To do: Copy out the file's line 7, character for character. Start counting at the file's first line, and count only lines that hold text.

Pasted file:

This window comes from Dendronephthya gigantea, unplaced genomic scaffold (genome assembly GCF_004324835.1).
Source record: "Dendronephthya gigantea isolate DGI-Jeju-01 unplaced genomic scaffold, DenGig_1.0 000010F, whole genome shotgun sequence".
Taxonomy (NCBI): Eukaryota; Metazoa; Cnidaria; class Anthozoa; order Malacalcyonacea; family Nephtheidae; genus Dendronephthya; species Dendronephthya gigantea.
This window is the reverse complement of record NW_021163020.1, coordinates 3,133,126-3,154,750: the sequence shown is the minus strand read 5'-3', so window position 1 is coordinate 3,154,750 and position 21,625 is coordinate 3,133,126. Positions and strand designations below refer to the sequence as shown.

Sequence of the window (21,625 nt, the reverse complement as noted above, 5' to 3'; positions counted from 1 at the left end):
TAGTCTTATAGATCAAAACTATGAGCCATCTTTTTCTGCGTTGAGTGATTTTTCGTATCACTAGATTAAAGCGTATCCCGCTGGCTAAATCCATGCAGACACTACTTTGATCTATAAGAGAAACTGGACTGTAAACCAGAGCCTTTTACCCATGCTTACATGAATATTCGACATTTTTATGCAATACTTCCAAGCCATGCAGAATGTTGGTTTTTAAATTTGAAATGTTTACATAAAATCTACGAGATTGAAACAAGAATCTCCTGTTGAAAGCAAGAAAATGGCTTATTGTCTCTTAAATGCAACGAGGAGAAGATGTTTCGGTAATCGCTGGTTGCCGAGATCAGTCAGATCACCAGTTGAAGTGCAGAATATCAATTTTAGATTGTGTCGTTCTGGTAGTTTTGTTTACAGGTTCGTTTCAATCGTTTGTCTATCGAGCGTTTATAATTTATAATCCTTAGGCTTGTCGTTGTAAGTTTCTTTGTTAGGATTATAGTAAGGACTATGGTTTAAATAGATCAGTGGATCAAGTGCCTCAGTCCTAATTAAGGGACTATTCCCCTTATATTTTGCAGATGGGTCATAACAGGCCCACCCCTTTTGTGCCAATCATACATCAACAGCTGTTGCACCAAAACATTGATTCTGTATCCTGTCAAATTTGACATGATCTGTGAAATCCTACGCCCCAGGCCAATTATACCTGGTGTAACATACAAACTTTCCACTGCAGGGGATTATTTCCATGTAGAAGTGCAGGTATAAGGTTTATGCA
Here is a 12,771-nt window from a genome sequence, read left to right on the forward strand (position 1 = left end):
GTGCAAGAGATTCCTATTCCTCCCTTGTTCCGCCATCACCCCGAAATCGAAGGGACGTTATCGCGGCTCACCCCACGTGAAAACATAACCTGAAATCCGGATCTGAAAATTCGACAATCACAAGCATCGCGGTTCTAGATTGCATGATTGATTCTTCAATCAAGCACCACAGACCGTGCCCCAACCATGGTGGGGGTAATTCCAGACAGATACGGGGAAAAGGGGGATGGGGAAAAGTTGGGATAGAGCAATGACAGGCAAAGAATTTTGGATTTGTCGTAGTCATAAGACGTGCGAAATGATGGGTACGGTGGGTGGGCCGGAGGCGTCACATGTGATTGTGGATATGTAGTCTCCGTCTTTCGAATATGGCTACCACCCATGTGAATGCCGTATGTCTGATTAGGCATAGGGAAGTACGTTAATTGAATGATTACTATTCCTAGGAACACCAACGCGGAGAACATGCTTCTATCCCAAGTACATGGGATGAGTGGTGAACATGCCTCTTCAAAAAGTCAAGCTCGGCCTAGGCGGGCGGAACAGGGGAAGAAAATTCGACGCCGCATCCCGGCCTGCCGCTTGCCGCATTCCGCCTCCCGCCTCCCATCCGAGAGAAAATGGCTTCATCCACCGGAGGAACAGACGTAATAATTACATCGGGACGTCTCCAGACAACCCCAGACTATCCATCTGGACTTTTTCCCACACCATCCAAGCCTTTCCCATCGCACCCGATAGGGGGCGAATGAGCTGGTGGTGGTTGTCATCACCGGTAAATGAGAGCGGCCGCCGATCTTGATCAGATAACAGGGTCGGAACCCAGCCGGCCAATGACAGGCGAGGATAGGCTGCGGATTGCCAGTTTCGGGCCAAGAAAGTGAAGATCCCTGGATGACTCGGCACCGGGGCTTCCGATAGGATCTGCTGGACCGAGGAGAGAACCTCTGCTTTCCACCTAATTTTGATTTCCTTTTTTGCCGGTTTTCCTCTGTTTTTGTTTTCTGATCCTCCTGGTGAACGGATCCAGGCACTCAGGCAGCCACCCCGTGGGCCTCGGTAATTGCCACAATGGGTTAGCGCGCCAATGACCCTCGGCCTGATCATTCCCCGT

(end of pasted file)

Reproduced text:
Here is a 12,771-nt window from a genome sequence, read left to right on the forward strand (position 1 = left end):